Turning ‘busy-ness’ into business: 5 methods to manage your workload
When Benjamin Franklin said, “Never confuse motion with action,” he could’ve hardly imagined a 21st Century where the multi-tasking of the modern sales pro puts an eight-armed juggler to shame.
Evidence abounds that salespeople need more time than ever to keep their schedules straight. A new study by the American Psychological Association shows that more than half of employed adults check work messages at least once a day over the weekend (53 percent); before or after work during the week (52 percent); and even when they’re home sick (54 percent). Yet if we’re so tethered to the office, why does it take such heroic effort to get stuff done?
That depends on how you define “stuff.” No matter how many times the late Stephen Covey preached it, too many of us fall into that quadrant where the “urgent” (whether it’s important or not) outweighs “non-urgent, important” matters. Guess which quad yields personal, professional and financial growth?
Still, that insight doesn’t magically wipe your calendar clean of time-sucking commitments. What’s more, it’s easy to feel overburdened by the sheer amount of moving parts you must manage each day, many of which don’t pertain to selling: managing client relationships, finding resources, attending meetings. That’s why we tapped our own knowledge base and sales leaders to identify five strategies to get you focused on what matters.
First things first
Of all the seven habits Steven Covey outlined, this one proved so invaluable it spawned a book of its own (and our first tip, naturally). Covey and co-authors A. Roger and Rebecca Merrill talk about setting “context” goals that don’t just put a brass ring in front of you, but a what, why, and how. So if your goal is to generate 100 new leads, for example, write down why this matters, what concrete steps you must take to make it happen, and how you’ll go about it. All of this, the authors argue, should relate back to passion and principle: doing “the right thing, for the right reason, in the right way.”
Know your next steps
Before he became the co-founder and VP of Sales for Badger Maps, Steve Benson was Google’s top Enterprise Salesperson. When management tried to figure out how he did it, “they concluded that I had prioritized my accounts in a highly organized way,” he says. Here’s how: Benson would first assign accounts an importance score from 1 to 4, the highest number representing a committed customer. Then he gave each a “next step date” when he had to take some concrete action. “You might call them, send them an email, stop by their office, or drop off samples, but the important thing is that you say when you have to take your next step. Then you just work your way down the list, doing the high-priority things before the low-priority things. This way the important stuff—like the customers buying from you, or likely to buy in the near future—never slips through the cracks.”
Get the right tools for efficiency
Just like other white-collar workers, sales people can get geeked out over office widgets and gadgets. That’s not what we’re talking about here. This involves using key apps, programs and methods to help you perform more efficiently. Badger’s mapping tool, for example, helps salespeople organize and prioritize appointments by travel time and routing on a smartphone or iPad. Another app, OmniFoucs, allows you to perform layered scheduling and prioritizing, with a function that turns emails into action items instantly. And for Apple users who haven’t tried iCal on your Mac, consider that as well. It syncs via iCloud with your iPhone seamlessly, sending alerts whether you’re on you laptop or on the go.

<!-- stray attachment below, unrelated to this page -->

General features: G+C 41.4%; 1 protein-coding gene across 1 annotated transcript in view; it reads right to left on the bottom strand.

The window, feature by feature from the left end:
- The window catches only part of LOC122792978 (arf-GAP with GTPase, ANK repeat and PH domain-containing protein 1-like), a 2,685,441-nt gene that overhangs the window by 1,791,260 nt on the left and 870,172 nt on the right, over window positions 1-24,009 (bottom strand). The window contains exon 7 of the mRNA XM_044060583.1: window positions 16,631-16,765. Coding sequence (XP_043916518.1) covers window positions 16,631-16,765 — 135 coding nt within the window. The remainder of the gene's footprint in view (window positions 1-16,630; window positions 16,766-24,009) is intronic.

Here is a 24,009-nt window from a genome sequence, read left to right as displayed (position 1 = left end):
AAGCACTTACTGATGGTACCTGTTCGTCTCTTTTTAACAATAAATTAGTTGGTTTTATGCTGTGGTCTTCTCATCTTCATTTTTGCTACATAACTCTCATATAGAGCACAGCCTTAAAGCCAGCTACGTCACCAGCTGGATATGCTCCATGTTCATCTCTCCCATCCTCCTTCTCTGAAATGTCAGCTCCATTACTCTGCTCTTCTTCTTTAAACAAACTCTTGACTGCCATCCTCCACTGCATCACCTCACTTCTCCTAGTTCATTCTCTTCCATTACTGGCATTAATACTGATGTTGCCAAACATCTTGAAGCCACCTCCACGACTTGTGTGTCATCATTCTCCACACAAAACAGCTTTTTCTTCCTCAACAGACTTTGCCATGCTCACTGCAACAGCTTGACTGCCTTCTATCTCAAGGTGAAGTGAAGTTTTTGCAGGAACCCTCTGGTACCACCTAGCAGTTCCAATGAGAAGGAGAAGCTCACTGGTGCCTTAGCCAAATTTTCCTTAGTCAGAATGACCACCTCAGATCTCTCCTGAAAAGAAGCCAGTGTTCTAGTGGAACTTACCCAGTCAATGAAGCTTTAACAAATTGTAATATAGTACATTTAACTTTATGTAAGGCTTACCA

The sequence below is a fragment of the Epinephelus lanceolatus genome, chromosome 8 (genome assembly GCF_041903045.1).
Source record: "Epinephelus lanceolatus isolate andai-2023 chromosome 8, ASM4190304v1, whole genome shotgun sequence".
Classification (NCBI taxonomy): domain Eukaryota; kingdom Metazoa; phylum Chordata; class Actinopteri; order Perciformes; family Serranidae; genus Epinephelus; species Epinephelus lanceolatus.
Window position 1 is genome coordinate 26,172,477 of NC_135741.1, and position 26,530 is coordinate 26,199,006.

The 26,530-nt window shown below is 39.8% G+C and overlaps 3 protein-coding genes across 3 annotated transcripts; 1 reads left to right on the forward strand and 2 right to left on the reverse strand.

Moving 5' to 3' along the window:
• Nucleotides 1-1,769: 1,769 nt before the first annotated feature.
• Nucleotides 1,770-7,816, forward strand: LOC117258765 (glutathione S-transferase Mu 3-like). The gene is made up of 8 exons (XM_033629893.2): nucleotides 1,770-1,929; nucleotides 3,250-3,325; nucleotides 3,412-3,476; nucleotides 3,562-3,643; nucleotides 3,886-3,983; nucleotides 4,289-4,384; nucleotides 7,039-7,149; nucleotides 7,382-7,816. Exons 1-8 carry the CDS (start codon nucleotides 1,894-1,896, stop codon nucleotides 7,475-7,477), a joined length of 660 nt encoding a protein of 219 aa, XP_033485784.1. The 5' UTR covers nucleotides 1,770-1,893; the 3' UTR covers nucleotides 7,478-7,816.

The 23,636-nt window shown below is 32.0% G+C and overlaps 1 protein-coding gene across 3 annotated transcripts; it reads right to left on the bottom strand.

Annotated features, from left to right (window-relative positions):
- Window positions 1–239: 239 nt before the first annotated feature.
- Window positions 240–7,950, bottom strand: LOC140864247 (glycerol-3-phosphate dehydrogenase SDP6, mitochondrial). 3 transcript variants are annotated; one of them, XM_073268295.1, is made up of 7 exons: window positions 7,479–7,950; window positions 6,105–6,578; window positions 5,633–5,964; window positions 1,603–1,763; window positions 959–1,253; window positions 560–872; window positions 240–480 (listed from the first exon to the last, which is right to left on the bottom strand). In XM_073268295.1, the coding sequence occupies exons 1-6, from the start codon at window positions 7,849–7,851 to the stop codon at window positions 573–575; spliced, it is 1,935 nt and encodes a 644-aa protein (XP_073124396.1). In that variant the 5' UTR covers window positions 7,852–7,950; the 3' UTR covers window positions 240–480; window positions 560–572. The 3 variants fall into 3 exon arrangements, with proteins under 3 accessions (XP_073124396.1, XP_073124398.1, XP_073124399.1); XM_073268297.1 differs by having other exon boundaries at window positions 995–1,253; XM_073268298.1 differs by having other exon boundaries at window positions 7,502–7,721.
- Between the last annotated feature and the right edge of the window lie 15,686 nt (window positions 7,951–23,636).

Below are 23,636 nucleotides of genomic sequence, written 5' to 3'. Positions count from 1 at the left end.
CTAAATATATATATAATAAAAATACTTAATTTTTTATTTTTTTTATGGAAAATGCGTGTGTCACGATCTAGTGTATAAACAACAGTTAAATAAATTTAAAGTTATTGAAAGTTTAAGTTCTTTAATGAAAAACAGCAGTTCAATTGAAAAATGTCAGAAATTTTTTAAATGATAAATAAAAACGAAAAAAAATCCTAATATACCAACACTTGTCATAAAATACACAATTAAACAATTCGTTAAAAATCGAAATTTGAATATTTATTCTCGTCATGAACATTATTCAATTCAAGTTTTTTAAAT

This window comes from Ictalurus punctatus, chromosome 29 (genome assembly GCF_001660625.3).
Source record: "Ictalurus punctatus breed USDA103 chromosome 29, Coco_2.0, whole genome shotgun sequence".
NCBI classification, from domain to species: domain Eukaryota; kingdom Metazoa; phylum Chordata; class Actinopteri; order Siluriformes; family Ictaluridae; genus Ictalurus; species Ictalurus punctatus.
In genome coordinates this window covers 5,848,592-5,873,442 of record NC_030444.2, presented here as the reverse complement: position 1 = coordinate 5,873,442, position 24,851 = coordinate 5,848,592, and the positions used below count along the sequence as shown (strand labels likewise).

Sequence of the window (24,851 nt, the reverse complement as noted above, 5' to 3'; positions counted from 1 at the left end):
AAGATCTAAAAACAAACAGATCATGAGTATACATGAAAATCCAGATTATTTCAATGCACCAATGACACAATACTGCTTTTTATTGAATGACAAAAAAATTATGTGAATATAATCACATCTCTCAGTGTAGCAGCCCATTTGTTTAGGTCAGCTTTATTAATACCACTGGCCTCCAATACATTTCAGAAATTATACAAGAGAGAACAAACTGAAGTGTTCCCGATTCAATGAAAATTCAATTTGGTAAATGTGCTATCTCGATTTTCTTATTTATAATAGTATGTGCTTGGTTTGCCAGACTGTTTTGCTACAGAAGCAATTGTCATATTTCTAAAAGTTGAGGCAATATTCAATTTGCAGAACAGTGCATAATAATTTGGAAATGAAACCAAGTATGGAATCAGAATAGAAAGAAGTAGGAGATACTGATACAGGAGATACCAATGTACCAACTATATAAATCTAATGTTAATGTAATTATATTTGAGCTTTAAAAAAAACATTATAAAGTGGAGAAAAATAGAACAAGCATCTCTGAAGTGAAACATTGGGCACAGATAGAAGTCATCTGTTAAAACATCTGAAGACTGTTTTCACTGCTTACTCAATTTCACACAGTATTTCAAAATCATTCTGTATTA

Use one-on-one sales manager time to full advantage
The wisdom of “managing your managers” has nothing to do with outsmarting your boss. Rather, it’s about utilizing them to get the key resources you need to excel, says Dana Manciagli, former General Manager of Sales for Microsoft and the author of Cut the Crap, Get a Job. “Sales Managers should have a recurring one-on-one time with each rep so it’s on their calendar and the rep can plan for it. And naturally, the reps should have access to the manager outside of that time if they have questions or need help.” High-priority items should include pipeline review, time management cponcerns, or anything you require for support, Manciagli says.
Look for a sweet spot
“Once you’ve identified commonalities between your clients, go after only those prospects that fit into your sweet spot,” says Brian Sullivan, vice president of global accounts with Sandler Training, a leading sales training organization. “Start profiling clients by asking questions like: What are the vertical trends of your customer base? Where are your customers located? Do your customers fall in the small, medium or large categories? Once you connect the dots and find the commonalities, you’ll find where the greatest opportunity exists.” It’s all about identifying what Sullivan calls the “sticky business parameters”—that is, clues within your current account base that will point where you can best invest your time and effort.